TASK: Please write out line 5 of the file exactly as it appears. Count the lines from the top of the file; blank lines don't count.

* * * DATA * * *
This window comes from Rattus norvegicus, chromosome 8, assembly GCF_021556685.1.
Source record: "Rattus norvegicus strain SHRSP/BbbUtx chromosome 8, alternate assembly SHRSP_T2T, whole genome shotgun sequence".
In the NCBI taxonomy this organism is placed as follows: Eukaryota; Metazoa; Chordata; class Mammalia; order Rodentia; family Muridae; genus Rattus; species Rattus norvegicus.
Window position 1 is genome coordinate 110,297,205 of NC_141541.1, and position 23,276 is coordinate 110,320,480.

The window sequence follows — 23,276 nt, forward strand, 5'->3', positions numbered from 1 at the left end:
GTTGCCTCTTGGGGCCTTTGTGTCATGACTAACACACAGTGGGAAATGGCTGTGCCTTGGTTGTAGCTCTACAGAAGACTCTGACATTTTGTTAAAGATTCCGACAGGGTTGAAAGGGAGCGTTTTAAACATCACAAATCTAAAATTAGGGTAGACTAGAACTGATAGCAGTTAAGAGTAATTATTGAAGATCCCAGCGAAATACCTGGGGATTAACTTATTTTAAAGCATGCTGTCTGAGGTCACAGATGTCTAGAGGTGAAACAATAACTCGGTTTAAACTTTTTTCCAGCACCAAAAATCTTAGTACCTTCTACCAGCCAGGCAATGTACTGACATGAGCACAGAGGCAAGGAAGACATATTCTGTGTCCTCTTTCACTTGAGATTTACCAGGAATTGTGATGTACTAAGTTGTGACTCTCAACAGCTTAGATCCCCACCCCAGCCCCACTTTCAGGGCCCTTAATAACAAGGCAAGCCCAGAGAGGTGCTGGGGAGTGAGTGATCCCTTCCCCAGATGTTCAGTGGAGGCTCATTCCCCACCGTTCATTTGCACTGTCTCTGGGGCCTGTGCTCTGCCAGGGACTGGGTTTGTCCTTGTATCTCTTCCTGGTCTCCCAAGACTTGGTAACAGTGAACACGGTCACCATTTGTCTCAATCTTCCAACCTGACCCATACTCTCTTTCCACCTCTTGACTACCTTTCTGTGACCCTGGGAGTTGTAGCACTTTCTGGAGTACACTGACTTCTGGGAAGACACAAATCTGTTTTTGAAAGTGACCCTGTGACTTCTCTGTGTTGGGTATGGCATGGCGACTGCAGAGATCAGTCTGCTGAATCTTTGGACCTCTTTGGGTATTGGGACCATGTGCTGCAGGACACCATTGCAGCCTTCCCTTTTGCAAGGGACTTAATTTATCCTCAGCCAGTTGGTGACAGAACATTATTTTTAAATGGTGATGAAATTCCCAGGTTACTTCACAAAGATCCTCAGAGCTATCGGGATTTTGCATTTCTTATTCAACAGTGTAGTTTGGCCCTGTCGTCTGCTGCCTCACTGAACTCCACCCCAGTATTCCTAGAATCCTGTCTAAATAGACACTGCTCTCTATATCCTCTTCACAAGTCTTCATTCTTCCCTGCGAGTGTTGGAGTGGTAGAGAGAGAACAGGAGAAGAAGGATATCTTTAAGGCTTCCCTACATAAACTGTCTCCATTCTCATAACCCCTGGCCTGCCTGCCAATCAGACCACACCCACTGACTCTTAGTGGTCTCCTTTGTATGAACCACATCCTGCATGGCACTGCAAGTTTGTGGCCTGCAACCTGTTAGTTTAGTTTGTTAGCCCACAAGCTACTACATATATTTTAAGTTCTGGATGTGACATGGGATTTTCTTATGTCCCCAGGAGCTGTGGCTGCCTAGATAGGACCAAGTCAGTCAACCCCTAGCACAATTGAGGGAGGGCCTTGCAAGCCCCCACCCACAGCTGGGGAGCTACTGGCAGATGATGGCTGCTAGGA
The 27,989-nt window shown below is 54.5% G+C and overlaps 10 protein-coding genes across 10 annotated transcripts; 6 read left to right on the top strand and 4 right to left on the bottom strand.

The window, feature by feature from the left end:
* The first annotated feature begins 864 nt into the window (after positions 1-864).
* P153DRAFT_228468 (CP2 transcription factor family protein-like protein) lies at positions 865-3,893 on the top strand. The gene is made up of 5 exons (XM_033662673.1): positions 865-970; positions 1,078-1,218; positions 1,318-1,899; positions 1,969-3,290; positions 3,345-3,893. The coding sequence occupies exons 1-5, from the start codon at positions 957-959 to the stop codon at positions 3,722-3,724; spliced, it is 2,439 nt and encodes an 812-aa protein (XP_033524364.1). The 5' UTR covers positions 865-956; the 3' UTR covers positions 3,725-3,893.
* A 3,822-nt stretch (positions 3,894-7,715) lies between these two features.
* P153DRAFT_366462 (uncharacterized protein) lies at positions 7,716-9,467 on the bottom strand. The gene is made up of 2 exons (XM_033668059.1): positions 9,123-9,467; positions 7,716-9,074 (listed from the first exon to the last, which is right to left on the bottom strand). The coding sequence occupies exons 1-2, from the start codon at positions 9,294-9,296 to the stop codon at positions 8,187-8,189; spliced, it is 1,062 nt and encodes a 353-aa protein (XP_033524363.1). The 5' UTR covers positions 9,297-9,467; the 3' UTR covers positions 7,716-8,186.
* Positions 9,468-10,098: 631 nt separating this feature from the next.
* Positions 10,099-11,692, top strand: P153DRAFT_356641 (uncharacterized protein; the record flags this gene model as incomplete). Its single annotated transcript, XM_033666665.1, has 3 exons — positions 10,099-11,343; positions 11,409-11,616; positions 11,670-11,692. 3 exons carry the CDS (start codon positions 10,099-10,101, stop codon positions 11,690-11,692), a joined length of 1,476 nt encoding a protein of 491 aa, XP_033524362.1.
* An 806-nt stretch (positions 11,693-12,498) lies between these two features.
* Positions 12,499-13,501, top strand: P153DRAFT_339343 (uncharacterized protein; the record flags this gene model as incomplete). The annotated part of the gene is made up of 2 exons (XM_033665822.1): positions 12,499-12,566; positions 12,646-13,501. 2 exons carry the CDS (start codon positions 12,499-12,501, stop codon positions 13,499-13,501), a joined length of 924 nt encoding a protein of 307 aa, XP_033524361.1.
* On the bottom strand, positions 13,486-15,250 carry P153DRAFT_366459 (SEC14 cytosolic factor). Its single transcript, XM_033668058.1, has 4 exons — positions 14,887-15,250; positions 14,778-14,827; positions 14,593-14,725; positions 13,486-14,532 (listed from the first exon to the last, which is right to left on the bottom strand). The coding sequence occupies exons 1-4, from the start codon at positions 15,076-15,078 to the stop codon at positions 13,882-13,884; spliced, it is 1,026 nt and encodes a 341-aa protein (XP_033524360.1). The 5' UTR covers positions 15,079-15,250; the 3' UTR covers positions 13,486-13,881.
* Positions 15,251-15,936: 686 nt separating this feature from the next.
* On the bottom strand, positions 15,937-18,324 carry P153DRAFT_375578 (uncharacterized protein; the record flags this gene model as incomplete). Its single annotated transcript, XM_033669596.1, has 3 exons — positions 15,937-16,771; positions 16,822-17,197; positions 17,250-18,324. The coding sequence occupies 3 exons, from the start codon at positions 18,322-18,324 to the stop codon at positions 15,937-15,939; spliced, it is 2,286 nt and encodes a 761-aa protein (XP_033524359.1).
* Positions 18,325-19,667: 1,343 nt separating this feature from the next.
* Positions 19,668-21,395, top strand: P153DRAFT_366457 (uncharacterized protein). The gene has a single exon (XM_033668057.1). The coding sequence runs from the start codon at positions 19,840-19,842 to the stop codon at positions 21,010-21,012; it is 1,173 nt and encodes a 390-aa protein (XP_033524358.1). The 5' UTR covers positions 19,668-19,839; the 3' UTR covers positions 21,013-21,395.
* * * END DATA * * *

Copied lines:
The window sequence follows — 23,276 nt, forward strand, 5'->3', positions numbered from 1 at the left end: